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Discussion Starter · #1 ·
I'm still looking for a good used extractor but in the meantime I found a stainless bottling tank , looks to be the size of a 6 frame radial extractor .If I can buy a basket that will fit inside cheap enough from one of the big manufactures whats the easiest and cheapest way to get a motor on it , I don't have any DC motors but I do have a couple AC motors laying around . Basically the shaft will come straight up from the basket where I can mount a pulley to the shaft and then run belt from the pulley over to the side of the tank where I would mount the motor , I've seen some setups like this for honey tanks that have paddles in them to stir and warm the honey. Alot has been posted about how ac motors can't handle the slow start-up of a heavy load so I need a way to use my AC motor if possible , need ideas .
 

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Salvage a DC motor and its associated speed control circuitry from a free/cheap unwanted treadmill.

Its not that the startup load with an AC motor is an issue, the issue is that the combs need to be extracted at a slower than full speed for a period of time. After some of the honey has been removed, then the speed can be increased to complete the process. This is a issue of keeping comb intact, not a motor load issue.

AC motors can also be variable speed, but it is more likely that you will find an affordable DC (variable speed) motor than an affordable AC (variable speed) motor.

There are also AC/DC (universal) motors such as are found in drills. These are fairly simple to have variable speed, as a variable speed drill demonstrates. Depending on the size of the extractor you have in mind, a drill style motor may be adequate.
 

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Don't know how much effort you want to put into it but you could use the ac mortor with a gear system for your speed control. Maybe a bike sprocket with the cable shifting mechanism still attached. A few years ago I saw an advertisement for a pedal bike that would automatically change gears depending on speed and load. If you could get your hands on that.....
 

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Discussion Starter · #5 ·
Thanks for the info Rader I'll see what I can find in treadmills .

Not sure I want sprockets on top to shift .

Drill would work but looking for a more permanent and typical motor that you see on extractors and I'd hate to burn up my good Makita drill , its got some years on it but its been a good one .
 

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My extractor is homemade using bicycle rims(nine frame) and I used many ideas from others and some mods of my own. Very basic, the shaft extends up through the top which is 3/4" plywood and has about a 3 1/2" vbelt pully. The motor is an AC single speed washer motor, mounted vertical on a plywood 90degree stand just big enough that the motor is stable and the belt lines up. Speed control is accomplished by belt slippage, one only puts enough tension to start the basket and increases tension as honey load is lightened. The weight on the motor assembly is ample to maintain whatever tension one wishes, the assembly is not in any way fastened just sits on top on the extractor. Been doing a wonderful job for three years and cost less than $20 the rest was available bits around my shop.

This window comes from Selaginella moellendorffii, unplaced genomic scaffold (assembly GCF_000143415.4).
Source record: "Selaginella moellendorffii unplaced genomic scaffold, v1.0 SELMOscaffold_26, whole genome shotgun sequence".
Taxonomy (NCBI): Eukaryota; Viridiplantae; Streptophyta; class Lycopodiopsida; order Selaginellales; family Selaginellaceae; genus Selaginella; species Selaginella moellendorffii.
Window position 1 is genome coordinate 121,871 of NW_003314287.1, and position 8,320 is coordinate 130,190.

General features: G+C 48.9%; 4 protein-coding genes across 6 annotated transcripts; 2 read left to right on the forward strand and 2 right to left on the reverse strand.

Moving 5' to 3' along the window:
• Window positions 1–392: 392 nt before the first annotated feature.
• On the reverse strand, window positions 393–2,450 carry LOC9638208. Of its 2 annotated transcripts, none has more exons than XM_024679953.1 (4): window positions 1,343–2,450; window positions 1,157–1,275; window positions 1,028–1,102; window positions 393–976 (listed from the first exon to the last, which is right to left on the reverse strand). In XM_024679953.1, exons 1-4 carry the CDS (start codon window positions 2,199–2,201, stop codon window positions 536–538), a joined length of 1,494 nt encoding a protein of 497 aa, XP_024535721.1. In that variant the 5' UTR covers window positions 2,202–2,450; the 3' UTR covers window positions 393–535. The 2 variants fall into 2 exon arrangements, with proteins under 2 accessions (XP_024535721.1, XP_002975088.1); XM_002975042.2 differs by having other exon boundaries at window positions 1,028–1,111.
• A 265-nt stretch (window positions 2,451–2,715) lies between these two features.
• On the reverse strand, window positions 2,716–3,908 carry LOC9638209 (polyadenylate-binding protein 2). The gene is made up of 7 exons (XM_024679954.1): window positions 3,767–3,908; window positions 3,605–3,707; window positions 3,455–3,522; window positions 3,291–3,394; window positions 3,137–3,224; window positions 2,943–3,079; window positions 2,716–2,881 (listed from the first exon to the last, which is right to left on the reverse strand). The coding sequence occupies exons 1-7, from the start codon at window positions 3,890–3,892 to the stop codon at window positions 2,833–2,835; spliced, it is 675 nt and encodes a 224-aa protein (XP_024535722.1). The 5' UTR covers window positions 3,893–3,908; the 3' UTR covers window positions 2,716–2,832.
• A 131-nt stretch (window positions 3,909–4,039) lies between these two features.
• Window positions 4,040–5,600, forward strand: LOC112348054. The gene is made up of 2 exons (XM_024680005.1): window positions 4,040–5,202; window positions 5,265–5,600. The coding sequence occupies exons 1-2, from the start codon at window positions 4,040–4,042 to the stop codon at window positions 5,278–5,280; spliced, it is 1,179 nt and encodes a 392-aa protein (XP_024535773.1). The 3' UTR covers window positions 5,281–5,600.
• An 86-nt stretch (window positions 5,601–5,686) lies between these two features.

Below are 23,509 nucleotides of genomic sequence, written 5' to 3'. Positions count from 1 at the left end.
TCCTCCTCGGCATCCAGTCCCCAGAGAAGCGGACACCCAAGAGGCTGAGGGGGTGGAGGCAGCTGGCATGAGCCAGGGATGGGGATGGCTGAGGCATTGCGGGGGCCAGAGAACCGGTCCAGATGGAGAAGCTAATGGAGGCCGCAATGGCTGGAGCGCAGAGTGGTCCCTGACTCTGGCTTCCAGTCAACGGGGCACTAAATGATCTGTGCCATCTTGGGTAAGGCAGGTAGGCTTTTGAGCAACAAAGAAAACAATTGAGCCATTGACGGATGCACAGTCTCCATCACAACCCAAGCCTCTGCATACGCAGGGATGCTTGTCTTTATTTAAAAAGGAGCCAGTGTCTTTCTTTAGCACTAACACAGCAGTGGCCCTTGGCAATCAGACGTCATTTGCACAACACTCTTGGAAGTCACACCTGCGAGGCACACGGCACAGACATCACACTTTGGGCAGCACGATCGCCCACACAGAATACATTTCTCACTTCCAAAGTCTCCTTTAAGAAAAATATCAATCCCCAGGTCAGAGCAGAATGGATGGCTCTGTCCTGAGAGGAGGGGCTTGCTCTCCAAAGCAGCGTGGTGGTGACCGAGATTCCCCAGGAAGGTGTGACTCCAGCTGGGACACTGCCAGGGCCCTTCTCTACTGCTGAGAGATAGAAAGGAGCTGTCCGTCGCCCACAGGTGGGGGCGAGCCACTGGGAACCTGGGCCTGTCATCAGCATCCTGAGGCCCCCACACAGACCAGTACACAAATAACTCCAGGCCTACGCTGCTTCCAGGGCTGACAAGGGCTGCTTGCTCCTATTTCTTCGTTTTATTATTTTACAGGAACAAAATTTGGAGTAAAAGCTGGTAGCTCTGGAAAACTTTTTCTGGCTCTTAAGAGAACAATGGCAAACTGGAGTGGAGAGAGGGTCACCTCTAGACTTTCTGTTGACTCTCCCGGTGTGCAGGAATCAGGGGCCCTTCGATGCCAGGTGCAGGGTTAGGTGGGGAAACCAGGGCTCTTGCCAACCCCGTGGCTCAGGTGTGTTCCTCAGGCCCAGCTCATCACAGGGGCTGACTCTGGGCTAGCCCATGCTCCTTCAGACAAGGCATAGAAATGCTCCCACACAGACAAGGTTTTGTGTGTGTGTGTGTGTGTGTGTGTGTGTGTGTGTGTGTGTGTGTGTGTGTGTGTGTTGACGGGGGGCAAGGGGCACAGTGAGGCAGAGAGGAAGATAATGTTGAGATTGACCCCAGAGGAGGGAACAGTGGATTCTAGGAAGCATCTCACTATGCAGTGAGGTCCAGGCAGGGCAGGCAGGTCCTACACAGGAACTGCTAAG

Pics available.
 

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This page has interesting information on maximum motor speeds allowed in residential UL approved ceiling fans:

http://www.hansenwholesale.com/ceilingfans/reviews/ceiling-fan-rpms.asp

Some of the fan motor RPMs shown in the chart are suitable for direct drive of an extractor. The attraction of a direct drive is that no belts or gears would be needed, although I have no data as to whether the starting torque of the ceiling fan motor would be suitable for a given size extractor.


Probably best to mount the unsealed fan motor above the frames (outside the tank), though. :rolleyes:
 

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x2 on the treadmill motor. lots of speed adjustment. No sprockets, most have a fan belt, you mount a small fan belt pulley on top of the extractor shaft and motor mounts over to side out of the way. You can use the same set up with a ceiling fan motor and use different size pulleys to gear it differently.
 

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My extractor is homemade using bicycle rims(nine frame) and I used many ideas from others and some mods of my own. [...] Been doing a wonderful job for three years and cost less than $20 the rest was available bits around my shop.
Pics available.
Any chance of those pics Don? I'm mostly curious about the frame holding arrangements.

Treadmill motor sounds like a great plan.

Mike (UK)
 

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Be aware that the pullet needed for the proper start speed may interfere with the lids. Lovejoy makes an inexpensive snow mobile type pulley that would provide variable speed with a fixed speed motor. All the big 80+ frame extractors from the '50 had fixed speed motors and turntable/sliding drive wheel arrangements(imagine a record player and a tire that starts on the outside, and works it's way in), similar to those found on early riding lawn mowers..

Crazy Roland
 
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